VVP test in seafront of Marseille

The study of vertical velocities is a necessity to better understand the fine scale dynamics of the ocean, and in particular its impact on biogeochemistry. However the in situ measurement of vertical velocities is a real challenge, due to their low intensity (~ mm.s-1), and the ephemeral nature of fine scale structures (1-10days).

The scientists of the MIO, in the framework of the BIOSWOT-AdAC Project (PI: F. D'Ovidio, A. Doglioli and G. Gregori - Project funded by CNES)  are developing a new oceanographic instrument: the VVP (Vertical Velocity Profiler). The VVP objective is to perform direct in situ measurements of vertical velocities. It is equipped with a salinity, temperature and pressure sensor, allowing to deduce the vertical velocity on the basis of the principle of Archimedes.

The oceanographers (J-L. Fuda, S. Barrillon, D. Malengros, M. Lafont, R. Tzortzis) have set out on board the Astroïdes Wednesday, September 9th 2020, in order to lead the first VVP test in the seafront of Marseille. A satellite unit emits a signal allowing the team onboard to recover the profiler when it returns to the surface after several dives. The VVP has successfully accomplished its first autonomous dives. Shortly new tests are expected more offshore. Stay tuned!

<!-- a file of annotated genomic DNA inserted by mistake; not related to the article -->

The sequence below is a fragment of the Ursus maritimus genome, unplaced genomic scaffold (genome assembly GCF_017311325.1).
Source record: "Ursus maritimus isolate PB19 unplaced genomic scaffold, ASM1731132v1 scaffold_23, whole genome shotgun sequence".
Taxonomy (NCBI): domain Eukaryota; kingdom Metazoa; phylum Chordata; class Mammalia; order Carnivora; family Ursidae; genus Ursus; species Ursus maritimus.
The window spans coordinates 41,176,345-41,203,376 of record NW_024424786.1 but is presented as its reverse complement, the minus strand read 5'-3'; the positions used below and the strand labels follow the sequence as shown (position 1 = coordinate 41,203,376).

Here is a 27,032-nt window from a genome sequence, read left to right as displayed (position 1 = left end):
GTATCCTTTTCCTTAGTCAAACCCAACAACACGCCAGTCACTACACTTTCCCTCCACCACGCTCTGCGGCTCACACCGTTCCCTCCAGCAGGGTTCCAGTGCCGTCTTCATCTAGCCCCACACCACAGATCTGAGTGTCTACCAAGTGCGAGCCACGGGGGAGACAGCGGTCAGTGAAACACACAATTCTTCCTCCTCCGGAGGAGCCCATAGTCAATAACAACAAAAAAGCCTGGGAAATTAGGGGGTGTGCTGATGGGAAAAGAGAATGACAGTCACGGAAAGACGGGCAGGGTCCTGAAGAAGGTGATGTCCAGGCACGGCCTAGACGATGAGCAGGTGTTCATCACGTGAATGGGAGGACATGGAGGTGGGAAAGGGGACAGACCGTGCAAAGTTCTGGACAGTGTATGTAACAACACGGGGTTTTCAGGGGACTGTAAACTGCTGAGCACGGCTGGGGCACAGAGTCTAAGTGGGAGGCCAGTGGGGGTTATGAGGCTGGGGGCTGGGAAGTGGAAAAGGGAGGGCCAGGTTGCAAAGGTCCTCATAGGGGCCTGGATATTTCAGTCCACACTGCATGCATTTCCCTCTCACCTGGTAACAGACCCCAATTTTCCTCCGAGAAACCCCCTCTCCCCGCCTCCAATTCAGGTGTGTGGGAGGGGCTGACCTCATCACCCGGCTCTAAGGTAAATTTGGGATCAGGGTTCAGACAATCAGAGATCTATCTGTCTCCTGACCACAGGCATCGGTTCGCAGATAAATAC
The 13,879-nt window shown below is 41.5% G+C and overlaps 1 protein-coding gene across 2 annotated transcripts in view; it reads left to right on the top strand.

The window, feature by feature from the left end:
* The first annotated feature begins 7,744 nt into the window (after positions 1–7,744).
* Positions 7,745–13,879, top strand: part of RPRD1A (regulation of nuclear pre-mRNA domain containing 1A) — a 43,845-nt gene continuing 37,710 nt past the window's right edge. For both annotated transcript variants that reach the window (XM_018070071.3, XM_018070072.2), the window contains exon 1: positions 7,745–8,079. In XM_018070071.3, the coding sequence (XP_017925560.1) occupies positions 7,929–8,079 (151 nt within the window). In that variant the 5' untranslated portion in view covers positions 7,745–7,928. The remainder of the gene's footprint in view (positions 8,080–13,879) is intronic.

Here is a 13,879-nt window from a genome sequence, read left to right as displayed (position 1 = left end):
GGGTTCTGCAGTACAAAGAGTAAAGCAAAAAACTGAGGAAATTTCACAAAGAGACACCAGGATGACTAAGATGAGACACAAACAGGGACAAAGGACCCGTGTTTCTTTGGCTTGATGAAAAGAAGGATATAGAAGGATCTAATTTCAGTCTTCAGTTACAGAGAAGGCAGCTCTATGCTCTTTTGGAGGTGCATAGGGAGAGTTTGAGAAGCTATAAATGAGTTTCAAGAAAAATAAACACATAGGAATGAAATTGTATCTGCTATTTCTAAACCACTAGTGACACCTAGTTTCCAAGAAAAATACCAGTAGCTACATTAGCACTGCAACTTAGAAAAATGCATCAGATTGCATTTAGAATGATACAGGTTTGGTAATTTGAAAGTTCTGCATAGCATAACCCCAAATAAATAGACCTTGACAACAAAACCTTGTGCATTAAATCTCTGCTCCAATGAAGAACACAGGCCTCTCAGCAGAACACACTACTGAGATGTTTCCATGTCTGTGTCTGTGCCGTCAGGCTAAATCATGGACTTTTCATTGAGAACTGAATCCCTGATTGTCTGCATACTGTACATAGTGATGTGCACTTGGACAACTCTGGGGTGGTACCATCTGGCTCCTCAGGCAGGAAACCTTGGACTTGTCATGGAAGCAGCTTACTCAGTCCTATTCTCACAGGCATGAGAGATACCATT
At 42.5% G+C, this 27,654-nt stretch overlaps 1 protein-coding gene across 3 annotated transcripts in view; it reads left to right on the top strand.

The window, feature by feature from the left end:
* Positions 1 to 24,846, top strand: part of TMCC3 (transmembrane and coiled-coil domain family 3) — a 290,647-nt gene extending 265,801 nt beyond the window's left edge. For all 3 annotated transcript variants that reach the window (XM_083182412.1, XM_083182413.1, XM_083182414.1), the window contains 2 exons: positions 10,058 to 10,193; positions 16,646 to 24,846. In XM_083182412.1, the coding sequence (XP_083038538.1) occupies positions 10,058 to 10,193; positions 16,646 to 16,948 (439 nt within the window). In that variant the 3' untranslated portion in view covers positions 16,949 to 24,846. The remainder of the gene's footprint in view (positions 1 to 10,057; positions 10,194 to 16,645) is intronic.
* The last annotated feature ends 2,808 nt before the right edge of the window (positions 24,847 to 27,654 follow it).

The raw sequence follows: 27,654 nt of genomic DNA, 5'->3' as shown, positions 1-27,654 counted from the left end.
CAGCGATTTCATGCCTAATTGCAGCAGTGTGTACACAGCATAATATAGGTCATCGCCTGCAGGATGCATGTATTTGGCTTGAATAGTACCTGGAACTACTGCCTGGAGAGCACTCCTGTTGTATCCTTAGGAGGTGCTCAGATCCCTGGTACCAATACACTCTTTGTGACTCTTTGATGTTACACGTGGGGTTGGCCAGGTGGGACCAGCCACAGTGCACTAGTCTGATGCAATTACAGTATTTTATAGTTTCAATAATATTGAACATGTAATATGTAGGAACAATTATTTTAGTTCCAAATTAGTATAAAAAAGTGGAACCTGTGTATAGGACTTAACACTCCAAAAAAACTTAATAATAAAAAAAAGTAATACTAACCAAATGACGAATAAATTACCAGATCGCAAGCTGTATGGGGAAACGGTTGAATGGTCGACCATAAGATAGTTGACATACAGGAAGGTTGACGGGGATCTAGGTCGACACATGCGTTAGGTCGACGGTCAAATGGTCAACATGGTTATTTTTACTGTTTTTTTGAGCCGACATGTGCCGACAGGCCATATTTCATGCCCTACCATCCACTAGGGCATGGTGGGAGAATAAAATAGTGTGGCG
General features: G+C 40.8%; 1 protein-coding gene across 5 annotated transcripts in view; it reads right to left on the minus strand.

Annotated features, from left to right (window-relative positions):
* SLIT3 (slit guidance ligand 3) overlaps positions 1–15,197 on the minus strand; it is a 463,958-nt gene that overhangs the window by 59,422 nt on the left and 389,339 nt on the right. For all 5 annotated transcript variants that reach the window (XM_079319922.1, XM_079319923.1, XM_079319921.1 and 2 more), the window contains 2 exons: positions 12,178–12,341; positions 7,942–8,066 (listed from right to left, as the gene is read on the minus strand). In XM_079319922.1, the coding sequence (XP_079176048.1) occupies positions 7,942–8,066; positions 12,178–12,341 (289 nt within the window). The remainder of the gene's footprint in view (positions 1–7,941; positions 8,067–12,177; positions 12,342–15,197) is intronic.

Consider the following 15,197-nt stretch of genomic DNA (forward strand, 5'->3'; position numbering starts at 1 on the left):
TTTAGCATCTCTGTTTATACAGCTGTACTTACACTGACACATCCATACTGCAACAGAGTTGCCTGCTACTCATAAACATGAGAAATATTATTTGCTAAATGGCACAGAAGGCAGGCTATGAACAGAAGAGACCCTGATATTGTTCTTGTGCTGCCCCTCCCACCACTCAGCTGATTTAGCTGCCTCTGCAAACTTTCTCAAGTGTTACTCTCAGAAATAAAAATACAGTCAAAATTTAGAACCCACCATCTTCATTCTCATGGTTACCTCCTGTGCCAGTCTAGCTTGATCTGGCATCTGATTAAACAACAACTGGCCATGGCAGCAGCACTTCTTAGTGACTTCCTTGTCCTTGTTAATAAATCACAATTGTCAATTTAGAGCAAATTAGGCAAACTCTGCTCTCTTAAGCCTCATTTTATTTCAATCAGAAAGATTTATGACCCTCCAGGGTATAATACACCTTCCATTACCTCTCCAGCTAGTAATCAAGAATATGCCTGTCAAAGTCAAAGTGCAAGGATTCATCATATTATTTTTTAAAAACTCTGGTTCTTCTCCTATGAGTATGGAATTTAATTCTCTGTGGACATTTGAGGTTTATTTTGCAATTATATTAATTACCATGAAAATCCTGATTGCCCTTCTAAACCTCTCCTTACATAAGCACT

We thank the Service Atmosphère Mer (SAM), in particular Michel Lafont, Nagib Bhairy and Deny Malengros, for their investment and their contribution for the realization of this prototype.


Figure 1: Oceanographers improvise themselves asdivers, to follow the VVP test.